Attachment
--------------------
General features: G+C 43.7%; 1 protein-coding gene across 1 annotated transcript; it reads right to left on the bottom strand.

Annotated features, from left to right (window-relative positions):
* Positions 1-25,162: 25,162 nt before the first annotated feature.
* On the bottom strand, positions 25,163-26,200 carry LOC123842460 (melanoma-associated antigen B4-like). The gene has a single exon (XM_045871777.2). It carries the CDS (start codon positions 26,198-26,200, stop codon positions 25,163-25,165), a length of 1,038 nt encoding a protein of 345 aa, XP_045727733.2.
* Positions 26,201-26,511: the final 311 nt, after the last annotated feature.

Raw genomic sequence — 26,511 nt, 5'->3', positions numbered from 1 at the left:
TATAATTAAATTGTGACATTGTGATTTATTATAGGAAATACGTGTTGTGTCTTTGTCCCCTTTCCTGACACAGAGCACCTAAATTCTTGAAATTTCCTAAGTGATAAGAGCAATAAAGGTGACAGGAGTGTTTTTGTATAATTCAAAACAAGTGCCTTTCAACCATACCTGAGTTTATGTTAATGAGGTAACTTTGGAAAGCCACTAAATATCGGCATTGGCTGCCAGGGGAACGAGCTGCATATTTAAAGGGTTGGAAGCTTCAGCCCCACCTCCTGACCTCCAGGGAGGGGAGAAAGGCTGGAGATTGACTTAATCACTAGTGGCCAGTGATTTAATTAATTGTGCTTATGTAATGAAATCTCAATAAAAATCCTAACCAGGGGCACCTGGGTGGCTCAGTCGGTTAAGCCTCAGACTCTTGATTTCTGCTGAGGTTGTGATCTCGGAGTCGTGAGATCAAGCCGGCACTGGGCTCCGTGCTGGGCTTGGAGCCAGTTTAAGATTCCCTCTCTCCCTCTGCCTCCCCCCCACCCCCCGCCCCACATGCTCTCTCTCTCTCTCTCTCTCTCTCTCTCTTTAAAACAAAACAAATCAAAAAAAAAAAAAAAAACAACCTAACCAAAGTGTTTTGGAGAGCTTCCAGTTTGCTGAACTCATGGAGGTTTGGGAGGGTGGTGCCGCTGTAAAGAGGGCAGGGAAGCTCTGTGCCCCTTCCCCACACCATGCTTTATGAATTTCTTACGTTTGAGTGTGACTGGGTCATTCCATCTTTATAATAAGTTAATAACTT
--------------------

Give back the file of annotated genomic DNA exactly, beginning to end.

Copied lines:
General features: G+C 43.7%; 1 protein-coding gene across 1 annotated transcript; it reads right to left on the bottom strand.

Annotated features, from left to right (window-relative positions):
* Positions 1-25,162: 25,162 nt before the first annotated feature.
* On the bottom strand, positions 25,163-26,200 carry LOC123842460 (melanoma-associated antigen B4-like). The gene has a single exon (XM_045871777.2). It carries the CDS (start codon positions 26,198-26,200, stop codon positions 25,163-25,165), a length of 1,038 nt encoding a protein of 345 aa, XP_045727733.2.
* Positions 26,201-26,511: the final 311 nt, after the last annotated feature.

Raw genomic sequence — 26,511 nt, 5'->3', positions numbered from 1 at the left:
TATAATTAAATTGTGACATTGTGATTTATTATAGGAAATACGTGTTGTGTCTTTGTCCCCTTTCCTGACACAGAGCACCTAAATTCTTGAAATTTCCTAAGTGATAAGAGCAATAAAGGTGACAGGAGTGTTTTTGTATAATTCAAAACAAGTGCCTTTCAACCATACCTGAGTTTATGTTAATGAGGTAACTTTGGAAAGCCACTAAATATCGGCATTGGCTGCCAGGGGAACGAGCTGCATATTTAAAGGGTTGGAAGCTTCAGCCCCACCTCCTGACCTCCAGGGAGGGGAGAAAGGCTGGAGATTGACTTAATCACTAGTGGCCAGTGATTTAATTAATTGTGCTTATGTAATGAAATCTCAATAAAAATCCTAACCAGGGGCACCTGGGTGGCTCAGTCGGTTAAGCCTCAGACTCTTGATTTCTGCTGAGGTTGTGATCTCGGAGTCGTGAGATCAAGCCGGCACTGGGCTCCGTGCTGGGCTTGGAGCCAGTTTAAGATTCCCTCTCTCCCTCTGCCTCCCCCCCACCCCCCGCCCCACATGCTCTCTCTCTCTCTCTCTCTCTCTCTCTCTTTAAAACAAAACAAATCAAAAAAAAAAAAAAAAACAACCTAACCAAAGTGTTTTGGAGAGCTTCCAGTTTGCTGAACTCATGGAGGTTTGGGAGGGTGGTGCCGCTGTAAAGAGGGCAGGGAAGCTCTGTGCCCCTTCCCCACACCATGCTTTATGAATTTCTTACGTTTGAGTGTGACTGGGTCATTCCATCTTTATAATAAGTTAATAACTT